"Who Am I Like?"
"Imitate God, therefore, in everything you do, because you are his dear children."
Ephesians 5:1 (NLT)
"Mommy, my friend needs new crayons," bellowed my then 5-year-old as he climbed in the family van after school.
In a true mommy-has-all-the-answers kind of way I confidently responded, "Well, his mommy will buy him some new crayons."
The next day Griffin and I had the same conversation. Only this time Griffin added, "His mommy can’t buy him more crayons." To which I replied, "Well, your teacher will get him some crayons."
Later, when I called Griffin to dinner I noticed he was quite delayed; usually he was the first one to the table. What happened next stirred my soul.
Me: "Griffin, what kept you from coming when I called your name?"
Griffin: "I was going through my crayons to take some to my friend."
Yes, I was speechless. Griffin’s example of selflessness weighed heavy on my heart for several days. What an extraordinary act of generosity for such a young boy.
I knew God used ordinary people to accomplish extraordinary things. And I began to wonder about some of my favorites from the Bible … and myself: Who am I like? Do I have the tenacity to accomplish a lengthy assignment like Noah? Am I courageous and daring like Esther? Can I patiently wait years for God’s plan to unfold like David? Would I have the character of the Good Samaritan or the thoughtfulness of my 5-year-old? Could I have that?
Though it’s good to be inspired by the actions and faith of others, our key verse instructs us to imitate one person, Jesus. Imitating Jesus is quite a tall order. Most times I try to be like Him, but I miss the mark. Can you relate?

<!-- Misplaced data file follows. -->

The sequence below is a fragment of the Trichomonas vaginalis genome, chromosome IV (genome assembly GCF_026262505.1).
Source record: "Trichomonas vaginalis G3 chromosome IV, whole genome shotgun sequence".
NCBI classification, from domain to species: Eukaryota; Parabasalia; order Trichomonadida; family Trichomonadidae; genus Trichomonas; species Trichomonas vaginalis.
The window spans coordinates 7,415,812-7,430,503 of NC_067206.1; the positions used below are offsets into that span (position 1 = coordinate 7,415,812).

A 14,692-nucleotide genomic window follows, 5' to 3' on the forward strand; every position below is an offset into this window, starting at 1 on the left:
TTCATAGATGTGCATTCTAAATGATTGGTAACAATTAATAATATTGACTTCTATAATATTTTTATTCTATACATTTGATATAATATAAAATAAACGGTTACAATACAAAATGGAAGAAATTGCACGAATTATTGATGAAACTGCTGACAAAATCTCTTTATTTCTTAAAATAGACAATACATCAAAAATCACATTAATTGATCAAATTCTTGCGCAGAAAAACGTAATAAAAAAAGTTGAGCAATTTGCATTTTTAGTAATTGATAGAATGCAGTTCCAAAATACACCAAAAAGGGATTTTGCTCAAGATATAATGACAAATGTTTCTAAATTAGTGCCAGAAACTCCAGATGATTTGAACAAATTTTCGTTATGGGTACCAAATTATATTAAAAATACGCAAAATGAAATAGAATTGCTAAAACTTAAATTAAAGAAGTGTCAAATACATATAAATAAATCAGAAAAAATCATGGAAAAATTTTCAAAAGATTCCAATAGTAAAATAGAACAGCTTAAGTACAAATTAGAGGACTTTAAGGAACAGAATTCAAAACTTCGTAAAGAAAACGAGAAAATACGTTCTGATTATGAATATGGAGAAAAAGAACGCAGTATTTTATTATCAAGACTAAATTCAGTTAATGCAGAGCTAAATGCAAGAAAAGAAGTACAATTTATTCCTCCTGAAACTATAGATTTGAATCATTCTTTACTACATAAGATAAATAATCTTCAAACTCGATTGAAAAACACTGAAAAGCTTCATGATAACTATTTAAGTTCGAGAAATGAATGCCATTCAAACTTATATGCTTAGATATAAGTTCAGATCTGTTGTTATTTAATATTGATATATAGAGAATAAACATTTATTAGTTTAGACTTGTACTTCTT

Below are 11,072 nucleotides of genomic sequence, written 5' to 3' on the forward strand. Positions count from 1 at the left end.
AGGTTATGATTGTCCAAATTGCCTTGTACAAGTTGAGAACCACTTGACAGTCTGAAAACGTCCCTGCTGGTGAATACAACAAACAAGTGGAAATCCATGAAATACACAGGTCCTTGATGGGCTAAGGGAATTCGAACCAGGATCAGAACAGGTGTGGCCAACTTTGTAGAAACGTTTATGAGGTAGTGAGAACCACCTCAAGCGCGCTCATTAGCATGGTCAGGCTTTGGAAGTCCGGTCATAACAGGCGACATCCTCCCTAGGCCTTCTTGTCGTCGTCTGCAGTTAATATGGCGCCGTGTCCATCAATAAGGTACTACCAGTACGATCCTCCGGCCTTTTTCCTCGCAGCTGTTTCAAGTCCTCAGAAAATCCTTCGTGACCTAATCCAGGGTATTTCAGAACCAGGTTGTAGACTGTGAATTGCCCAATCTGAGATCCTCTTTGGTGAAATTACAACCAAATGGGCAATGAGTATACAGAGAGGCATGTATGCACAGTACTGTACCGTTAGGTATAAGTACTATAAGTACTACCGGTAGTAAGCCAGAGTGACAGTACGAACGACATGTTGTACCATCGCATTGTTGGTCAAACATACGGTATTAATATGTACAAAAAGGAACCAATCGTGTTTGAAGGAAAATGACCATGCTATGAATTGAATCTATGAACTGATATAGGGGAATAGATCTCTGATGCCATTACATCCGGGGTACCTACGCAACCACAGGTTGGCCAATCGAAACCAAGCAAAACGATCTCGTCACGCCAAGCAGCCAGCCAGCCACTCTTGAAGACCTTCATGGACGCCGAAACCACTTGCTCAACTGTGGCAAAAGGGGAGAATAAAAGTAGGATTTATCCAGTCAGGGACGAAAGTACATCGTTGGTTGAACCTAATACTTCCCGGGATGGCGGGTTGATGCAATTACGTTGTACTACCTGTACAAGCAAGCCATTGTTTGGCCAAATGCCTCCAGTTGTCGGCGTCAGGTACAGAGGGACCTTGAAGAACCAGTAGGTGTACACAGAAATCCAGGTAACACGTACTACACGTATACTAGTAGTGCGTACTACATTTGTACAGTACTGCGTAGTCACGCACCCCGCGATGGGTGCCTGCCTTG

If I’m honest, some days I’m more like the rogues in Scripture than Jesus. I don’t enjoy that comparison as much, but it’s worthwhile to ask tough questions.
Is my heart stubborn and spirit unwilling to obey God like Pharaoh? Am I prideful and audacious like Samson? How often do I deny Christ like Peter before the crucifixion? Am I pious like the Pharisees?
Unfortunately, I have to answer yes to some of these. At times, I submit to my sinful nature. I make decisions with pride and arrogance that are contrary to what God wills and wants.
God expects me to forgive her even though she deeply wounded me? Forget it. That woman doesn’t deserve my forgiveness.
I asked and asked him to help me, but he didn’t. Now God wants me to help him? I don’t think so.
If he needs help, why doesn’t he get a job instead of standing on the corner asking for handouts?
The more we rebel against God’s ways, the less tender our hearts become. Distance invades our intimacy with the Lord, which leads us on a dangerous path away from Him.
It’s then that we should pray and ask Him to reveal areas of rebellion. Our response to His revelation? Immediate repentance followed by immediate obedience. The result will be an agreeable spirit and a softened heart, like Jesus, with a desire to imitate Him in all we say and do.
We each have certain aspects of our personalities that are similar to Noah, Esther and David. If we are willing to admit it, we can be a little like Pharaoh, Samson and the Pharisees, too. However, our goal should be to liken ourselves to one hero in the Bible … Jesus: obedient, humble, compassionate, truthful and so much more.
Dear Lord, I ask You to help me walk upright, imitating You in everything I say and do. Quicken my spirit when I fail, so I might repent and be restored to You. In Jesus’ Name, Amen.
TRUTH FOR TODAY:
Ephesians 5:1-2, "Therefore be imitators of God, as beloved children. And walk in love, as Christ loved us and gave himself up for us, a fragrant offering and sacrifice to God." (ESV)
Philippians 2:1-4, "Therefore if you have any encouragement from being united with Christ, if any comfort from his love, if any common sharing in the Spirit, if any tenderness and compassion, then make my joy complete by being like-minded, having the same love, being one in spirit and of one mind. Do nothing out of selfish ambition or vain conceit. Rather, in humility value others above yourselves, not looking to your own interests but each of you to the interests of the others." (NIV)